The 33rd International World Conference on Lung Health was held October 6-10, 2002, in Montreal, Canada. On October 5, before the opening of the World Conference, the Third Meeting of the Stop TB DOTS Expansion Working Group was held. The group met to review the status of TB control and DOTS expansion in the world, identify and discuss constraints, review the financial situation of TB control, and discuss specific program activities with representatives from the 22 high-burden countries. CDC staff participated in these key discussions. On October 6 the World Conference began, and included a wide variety of postgraduate courses, symposia, poster presentations, and plenary sessions for participants. On October 7, staff of the Prevention Effectiveness section of the DTBE Research and Evaluation Branch conducted a postgraduate course entitled "Using Logic Models for Program Planning and Evaluation." Based on evaluation principles described in the CDC Framework for Program Evaluation in Public Health, the course was coordinated by Noreen Qualls and team-taught by Maureen Wilce, Robin Shrestha-Kuwahara, Audrey Reichard, and Heather Joseph. The one-day training session taught the 36 participants to develop and use logic models (graphic representations of program needs, operations, and expected outcomes) in order to effectively plan and evaluate programs. Through interactive case study exercises, course participants developed logic models to describe programs and then used the logic models to prioritize issues for specific examination. CDC staff served as faculty for other postgraduate courses as well, including "Basic Laboratory Techniques for Tuberculosis Control Programs" and "TB Training Programme Evaluation Course." In addition, CDC staff gave symposia presentations such as "Emergence of HIV in Russia: Implications for Increasing Rates of MDRTB" and "Working with Private Physicians: The New York Story." CDC staff also coordinated a display of TB education and training materials throughout the conference, as well as a TB education and training materials discussion session. CDC was further represented by a number of staff who presented and discussed recent research findings through poster presentations in a variety of subject areas during the conference.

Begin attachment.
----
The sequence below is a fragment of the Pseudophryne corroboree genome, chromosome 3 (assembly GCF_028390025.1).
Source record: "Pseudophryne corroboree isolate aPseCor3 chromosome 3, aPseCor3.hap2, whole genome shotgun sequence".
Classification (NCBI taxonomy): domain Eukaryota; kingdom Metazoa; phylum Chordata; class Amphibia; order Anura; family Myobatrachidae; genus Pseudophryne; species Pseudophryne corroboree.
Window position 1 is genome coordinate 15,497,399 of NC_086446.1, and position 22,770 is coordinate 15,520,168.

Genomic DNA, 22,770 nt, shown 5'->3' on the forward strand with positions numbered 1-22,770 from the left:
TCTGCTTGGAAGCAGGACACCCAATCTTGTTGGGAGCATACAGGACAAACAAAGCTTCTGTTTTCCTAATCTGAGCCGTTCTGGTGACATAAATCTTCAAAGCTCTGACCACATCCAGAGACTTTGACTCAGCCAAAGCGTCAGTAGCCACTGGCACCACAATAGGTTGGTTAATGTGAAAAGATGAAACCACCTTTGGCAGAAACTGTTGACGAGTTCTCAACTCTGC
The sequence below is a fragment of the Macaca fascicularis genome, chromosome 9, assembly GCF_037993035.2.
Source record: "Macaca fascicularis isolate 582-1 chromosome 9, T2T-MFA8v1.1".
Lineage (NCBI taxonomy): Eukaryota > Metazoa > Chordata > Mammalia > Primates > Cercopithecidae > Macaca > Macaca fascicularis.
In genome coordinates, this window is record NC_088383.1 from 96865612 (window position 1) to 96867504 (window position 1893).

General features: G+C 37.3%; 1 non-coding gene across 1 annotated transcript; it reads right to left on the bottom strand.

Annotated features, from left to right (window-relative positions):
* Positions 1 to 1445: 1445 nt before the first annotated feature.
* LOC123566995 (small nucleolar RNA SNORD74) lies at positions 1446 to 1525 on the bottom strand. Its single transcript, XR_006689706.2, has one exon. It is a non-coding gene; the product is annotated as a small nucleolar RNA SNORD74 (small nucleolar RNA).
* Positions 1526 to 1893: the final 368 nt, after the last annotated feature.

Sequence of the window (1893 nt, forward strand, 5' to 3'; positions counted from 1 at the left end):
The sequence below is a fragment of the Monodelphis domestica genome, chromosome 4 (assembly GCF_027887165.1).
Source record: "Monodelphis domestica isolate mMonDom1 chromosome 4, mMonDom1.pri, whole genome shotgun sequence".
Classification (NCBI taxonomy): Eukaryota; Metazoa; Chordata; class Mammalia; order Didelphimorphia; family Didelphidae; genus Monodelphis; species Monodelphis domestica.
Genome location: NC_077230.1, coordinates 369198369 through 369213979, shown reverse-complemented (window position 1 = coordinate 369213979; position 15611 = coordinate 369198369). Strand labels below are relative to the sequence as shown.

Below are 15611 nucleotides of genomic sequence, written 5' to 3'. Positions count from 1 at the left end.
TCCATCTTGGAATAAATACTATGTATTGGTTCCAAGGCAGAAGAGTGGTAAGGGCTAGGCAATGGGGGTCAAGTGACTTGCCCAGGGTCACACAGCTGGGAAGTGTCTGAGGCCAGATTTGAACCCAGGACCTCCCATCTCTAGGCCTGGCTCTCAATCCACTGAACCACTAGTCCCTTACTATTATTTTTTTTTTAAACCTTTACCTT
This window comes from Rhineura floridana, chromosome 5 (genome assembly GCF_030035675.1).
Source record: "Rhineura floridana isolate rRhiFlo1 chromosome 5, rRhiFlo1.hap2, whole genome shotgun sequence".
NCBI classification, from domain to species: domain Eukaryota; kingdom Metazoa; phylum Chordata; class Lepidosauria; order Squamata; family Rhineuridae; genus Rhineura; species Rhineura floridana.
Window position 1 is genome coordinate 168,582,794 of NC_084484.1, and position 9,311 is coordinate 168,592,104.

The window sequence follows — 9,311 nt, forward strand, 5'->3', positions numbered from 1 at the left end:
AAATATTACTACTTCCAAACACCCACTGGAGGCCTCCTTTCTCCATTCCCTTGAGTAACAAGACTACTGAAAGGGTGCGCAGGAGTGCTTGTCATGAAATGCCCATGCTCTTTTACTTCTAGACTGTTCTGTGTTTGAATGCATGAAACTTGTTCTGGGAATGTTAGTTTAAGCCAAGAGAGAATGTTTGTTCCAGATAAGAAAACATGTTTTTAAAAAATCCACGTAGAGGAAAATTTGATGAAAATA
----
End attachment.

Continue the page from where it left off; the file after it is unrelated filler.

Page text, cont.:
I am pleased to announce the availability of CDCís Response to Ending Neglect. This 62-page document identifies the specific goals, objectives, and action steps that CDC will be pursuing to make TB elimination a reality in the United States, and will serve as a guide for CDC in these efforts. This document is the result of an inclusive process of reflection, discussion, and collaboration between professional staff within NCHSTP, the National Center for Infectious Diseases (NCID), the Public Health Practice Program Office (PHPPO), the National Institute for Occupational Safety and Health (NIOSH), and the National TB Controllers Association (NTCA). It represents our shared vision of what should be accomplished, and what can be accomplished, in the important campaign to control and eliminate TB in the United States. The report is posted on the DTBE Web site,

I am also pleased to report the availability of Reported Tuberculosis in the United States, 2001, which provides data on U.S. TB cases for the year 2001. This is also available on the DTBE Web site at I would like to thank the staff of DTBEís Surveillance and Epidemiology Branch for their continued excellent work on this important annual publication.

In particular, I wish to congratulate Gloria Kelly, who has had primary responsibility for this report for the past several years and has brought it to its current outstanding and polished form. At the end of this year, Gloria will be retiring, with 34 years of service to CDC. We are also saying goodbye to Ken Shilkret, TB Controller for New Jersey, who retires this year as well. Ken has had 40 years of federal service, 38 as a public health advisor with CDC. For his unflagging commitment to TB control, he was recently given a "TB Icon" award (John Seggerson was the first recipient of this honor), in addition to the many other awards he has received. It has been a pleasure to know and work with two such dedicated and committed persons, and we wish Gloria and Ken all the best in their retirements.

Kenneth G. Castro, MD

NOTE: The use of trade names in this issue is for identification only and does not imply endorsement by the Public Health Service or the U.S. Department of Health and Human Services.


Released October 2008
Centers for Disease Control and Prevention
National Center for HIV/AIDS, Viral Hepatitis, STD, and TB Prevention